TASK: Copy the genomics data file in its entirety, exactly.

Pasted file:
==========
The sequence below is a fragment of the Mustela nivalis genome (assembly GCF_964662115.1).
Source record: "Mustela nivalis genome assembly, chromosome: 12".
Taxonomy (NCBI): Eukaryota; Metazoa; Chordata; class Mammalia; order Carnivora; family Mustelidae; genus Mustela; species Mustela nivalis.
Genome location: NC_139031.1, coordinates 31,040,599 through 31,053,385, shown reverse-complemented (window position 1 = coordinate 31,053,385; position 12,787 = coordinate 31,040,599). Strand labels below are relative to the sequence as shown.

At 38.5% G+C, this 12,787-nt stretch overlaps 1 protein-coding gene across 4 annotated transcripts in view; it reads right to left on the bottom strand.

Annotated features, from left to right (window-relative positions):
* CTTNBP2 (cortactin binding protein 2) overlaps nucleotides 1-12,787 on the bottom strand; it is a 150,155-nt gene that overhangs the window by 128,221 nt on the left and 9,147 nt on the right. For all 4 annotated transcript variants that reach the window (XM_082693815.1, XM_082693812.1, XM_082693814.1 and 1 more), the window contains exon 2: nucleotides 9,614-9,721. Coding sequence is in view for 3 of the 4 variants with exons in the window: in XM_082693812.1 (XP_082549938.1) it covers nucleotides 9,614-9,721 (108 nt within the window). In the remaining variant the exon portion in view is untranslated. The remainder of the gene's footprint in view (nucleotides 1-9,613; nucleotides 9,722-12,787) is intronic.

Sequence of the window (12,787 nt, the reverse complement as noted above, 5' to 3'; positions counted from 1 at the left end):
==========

The sequence below is a fragment of the Mustela nivalis genome (assembly GCF_964662115.1).
Source record: "Mustela nivalis genome assembly, chromosome: 12".
Taxonomy (NCBI): Eukaryota; Metazoa; Chordata; class Mammalia; order Carnivora; family Mustelidae; genus Mustela; species Mustela nivalis.
Genome location: NC_139031.1, coordinates 31,040,599 through 31,053,385, shown reverse-complemented (window position 1 = coordinate 31,053,385; position 12,787 = coordinate 31,040,599). Strand labels below are relative to the sequence as shown.

At 38.5% G+C, this 12,787-nt stretch overlaps 1 protein-coding gene across 4 annotated transcripts in view; it reads right to left on the bottom strand.

Annotated features, from left to right (window-relative positions):
* CTTNBP2 (cortactin binding protein 2) overlaps nucleotides 1-12,787 on the bottom strand; it is a 150,155-nt gene that overhangs the window by 128,221 nt on the left and 9,147 nt on the right. For all 4 annotated transcript variants that reach the window (XM_082693815.1, XM_082693812.1, XM_082693814.1 and 1 more), the window contains exon 2: nucleotides 9,614-9,721. Coding sequence is in view for 3 of the 4 variants with exons in the window: in XM_082693812.1 (XP_082549938.1) it covers nucleotides 9,614-9,721 (108 nt within the window). In the remaining variant the exon portion in view is untranslated. The remainder of the gene's footprint in view (nucleotides 1-9,613; nucleotides 9,722-12,787) is intronic.

Sequence of the window (12,787 nt, the reverse complement as noted above, 5' to 3'; positions counted from 1 at the left end):